Plant cells are one of the most abundant among eukaryotes. These cells have some specific characters, including the presence of a cell wall and the presence of a pigment-containing organelle. The cell wall is usually composed of cellulose and gives plant cells the ability to retain their shape. The pigment-containing organelle is what allows plants to photosynthesize. This pigment can be of many types.

Two layers cover the basic unit of plants- a cellulose-made cell wall and a phospholipid bilayer cell membrane. The most distinguishing factor is the presence of chloroplast, a type of plastid (a double membrane-bound organelle) that contains pigments that can convert Carbon dioxide and water to produce glucose and oxygen. There are other plastids as well that serve different functions.

Types of plastids in plants:

  • Chloroplasts: these are found in all the mesophyll cells in the green tissues of plants. They contain the green pigment that gives plants their characteristic green color and allows them to photosynthesize. Non-green plants can synthesize too, but the chemical reaction is different.
  • Chromoplasts: These contain other pigments, excluding green. Chloroplasts turn to chromo as the plant matures. Found in flowers, fruits, and non-green leaves. These contain orange, red and yellow pigments. These are the pigments that make flowers visually appealing.
  • Leucoplast: Non-pigmented plastids their primary function is storage instead of synthesis. They are of 3 main types:
  • Amyloplast: They are the most abundant and are used in starch storage.
  • Alaioplast: These organelles store oils and fatty acids that are required by the plant cells.
  • Proteinoplast: As suggested by the name, they are protein storage vessels. These are primarily found in seeds- the very reason legumes and pulses are considered a rich protein source.

Another characteristic of plant cells is the presence of large vacuoles. Unlike other organisms, one or more vacuoles can be present in a single cell.

TYPES OF PLANT CELLS:

  • Parenchyma cells
  • Collenchyma cells
  • Sclerenchyma cells
  • Xylem cells
  • Phloem cells
  • Meristematic cells
  • Epidermal cells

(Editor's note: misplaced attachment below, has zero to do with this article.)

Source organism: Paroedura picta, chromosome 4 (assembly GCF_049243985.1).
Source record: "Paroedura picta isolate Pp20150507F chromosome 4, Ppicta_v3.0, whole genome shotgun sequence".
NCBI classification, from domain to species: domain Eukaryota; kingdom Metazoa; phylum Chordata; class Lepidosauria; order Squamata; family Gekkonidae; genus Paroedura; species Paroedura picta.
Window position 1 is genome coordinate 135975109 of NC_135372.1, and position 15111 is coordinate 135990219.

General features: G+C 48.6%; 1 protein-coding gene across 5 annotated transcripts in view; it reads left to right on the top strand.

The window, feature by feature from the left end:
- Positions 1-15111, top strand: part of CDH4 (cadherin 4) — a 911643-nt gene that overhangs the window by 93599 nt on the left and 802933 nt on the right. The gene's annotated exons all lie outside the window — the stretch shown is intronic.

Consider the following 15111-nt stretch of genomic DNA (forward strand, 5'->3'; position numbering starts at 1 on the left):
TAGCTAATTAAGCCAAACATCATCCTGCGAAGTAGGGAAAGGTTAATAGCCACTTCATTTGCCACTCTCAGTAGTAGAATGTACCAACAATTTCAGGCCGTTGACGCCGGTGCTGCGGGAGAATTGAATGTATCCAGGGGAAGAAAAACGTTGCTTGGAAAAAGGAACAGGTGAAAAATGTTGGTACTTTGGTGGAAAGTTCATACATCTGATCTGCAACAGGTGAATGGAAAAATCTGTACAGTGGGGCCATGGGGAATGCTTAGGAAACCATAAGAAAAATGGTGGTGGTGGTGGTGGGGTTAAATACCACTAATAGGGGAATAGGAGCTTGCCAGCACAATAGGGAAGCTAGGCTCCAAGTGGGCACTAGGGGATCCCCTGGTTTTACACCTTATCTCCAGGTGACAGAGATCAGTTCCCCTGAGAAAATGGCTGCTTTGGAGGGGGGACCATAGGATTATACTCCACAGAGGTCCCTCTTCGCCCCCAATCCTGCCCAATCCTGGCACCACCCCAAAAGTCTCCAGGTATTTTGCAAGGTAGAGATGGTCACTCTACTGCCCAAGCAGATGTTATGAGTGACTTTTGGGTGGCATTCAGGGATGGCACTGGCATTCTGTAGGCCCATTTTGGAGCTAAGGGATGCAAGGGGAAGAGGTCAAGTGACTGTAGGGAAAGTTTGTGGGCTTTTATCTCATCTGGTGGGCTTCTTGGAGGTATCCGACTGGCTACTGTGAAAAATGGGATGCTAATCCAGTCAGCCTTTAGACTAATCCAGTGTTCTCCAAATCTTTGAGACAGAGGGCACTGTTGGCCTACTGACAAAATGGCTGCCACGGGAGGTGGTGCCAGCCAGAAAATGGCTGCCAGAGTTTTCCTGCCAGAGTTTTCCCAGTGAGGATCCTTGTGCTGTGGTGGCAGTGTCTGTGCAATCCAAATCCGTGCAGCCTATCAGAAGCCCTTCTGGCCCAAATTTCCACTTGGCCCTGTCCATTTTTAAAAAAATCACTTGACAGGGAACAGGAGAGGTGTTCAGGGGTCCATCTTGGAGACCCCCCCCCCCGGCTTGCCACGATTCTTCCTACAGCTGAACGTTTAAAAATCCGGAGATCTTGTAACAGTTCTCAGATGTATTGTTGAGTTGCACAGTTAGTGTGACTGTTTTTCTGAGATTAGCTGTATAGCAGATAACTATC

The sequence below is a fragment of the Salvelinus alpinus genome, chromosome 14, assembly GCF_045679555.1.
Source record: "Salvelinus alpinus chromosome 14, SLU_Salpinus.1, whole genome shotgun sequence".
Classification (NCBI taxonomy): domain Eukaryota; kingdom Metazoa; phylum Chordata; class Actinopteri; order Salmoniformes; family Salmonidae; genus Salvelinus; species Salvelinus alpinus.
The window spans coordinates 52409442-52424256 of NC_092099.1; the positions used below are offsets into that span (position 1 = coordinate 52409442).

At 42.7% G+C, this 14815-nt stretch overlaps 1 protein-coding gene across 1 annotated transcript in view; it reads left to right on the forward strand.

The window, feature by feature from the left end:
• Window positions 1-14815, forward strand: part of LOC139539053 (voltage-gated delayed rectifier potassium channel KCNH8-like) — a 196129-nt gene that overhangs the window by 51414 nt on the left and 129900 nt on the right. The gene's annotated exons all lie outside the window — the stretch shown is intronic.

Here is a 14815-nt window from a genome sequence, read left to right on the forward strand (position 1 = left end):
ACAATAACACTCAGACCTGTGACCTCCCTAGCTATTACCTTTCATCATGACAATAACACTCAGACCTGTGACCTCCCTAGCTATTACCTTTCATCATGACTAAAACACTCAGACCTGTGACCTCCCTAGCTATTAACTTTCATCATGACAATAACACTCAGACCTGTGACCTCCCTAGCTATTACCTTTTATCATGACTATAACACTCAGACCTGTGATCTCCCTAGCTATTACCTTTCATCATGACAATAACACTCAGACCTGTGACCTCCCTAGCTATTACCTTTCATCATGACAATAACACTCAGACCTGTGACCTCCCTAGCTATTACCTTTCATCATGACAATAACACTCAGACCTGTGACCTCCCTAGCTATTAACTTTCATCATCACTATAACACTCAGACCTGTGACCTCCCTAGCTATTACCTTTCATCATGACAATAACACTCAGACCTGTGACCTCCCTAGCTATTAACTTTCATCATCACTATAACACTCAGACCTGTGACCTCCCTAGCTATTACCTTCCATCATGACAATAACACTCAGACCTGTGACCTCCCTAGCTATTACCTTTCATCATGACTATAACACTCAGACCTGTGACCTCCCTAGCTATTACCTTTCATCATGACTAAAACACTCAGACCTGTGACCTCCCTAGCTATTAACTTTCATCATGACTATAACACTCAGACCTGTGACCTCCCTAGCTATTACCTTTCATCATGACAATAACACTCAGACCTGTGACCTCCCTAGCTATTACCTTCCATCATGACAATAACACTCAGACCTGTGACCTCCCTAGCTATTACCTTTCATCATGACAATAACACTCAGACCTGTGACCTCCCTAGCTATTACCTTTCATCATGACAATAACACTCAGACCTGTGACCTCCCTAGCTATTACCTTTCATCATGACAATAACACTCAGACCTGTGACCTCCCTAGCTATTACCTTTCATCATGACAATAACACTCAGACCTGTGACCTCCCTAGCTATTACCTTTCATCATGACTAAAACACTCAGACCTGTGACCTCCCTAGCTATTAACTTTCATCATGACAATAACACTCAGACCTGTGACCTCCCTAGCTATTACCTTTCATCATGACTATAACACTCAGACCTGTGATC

A typical plant cell
Image credit: Wikipedia

ANIMAL CELLS

Animal cells are the most commonly found cells among the eukaryotes. Unlike plants, they are only covered by a lipid bilayer, making them semipermeable. This means it allows the cells to exchange materials in liquid and gaseous forms. Being devoid of a cell wall also means that animal cells do not have a fixed shape, and they vary in shape even in a single organism.

The last and the most visible kind of eukaryotic cells found in nature. They have a membrane-bound nucleus and also other membrane-bound organelles that have specific functions. Since animal cells spend more energy, it is common to see a greater concentration of mitochondria compared to plant cells.

SOME SPECIFIC ANIMAL CELLS:

Neurons: Unlike most normal cells, nerve cells or neurons are distinguishable because of their strange shape. Used to transmit stimuli in the form of electrochemical signals, unlike other cells, they are constantly not produced throughout life. Unlike most animal cells that communicate via their cell membranes, neurons connect to other neurons via unique connections called synapses. These synapses are different as a thin membrane covers them to protect the delicate neuron ends and ensure the links remain stable.

A synapse connecting two neurons
Image: Wikipedia

Red Blood cells or RBCs: Red blood cells are biconcave, but unlike other eukaryotic cells, they do not have a nucleus. This, along with their shape, allows for maximum gaseous absorption. They have an iron-containing pigment called hemoglobin which binds to the oxygen and carbon dioxide molecules to transport them through the body. 

Trisha Dey

I am Trisha Dey, a postgraduate in Bioinformatics. I pursued my graduate degree in Biochemistry. I love reading .I also have a passion for learning new languages. Let’s connect through linked in: https://www.linkedin.com/in/trisha-dey-183482199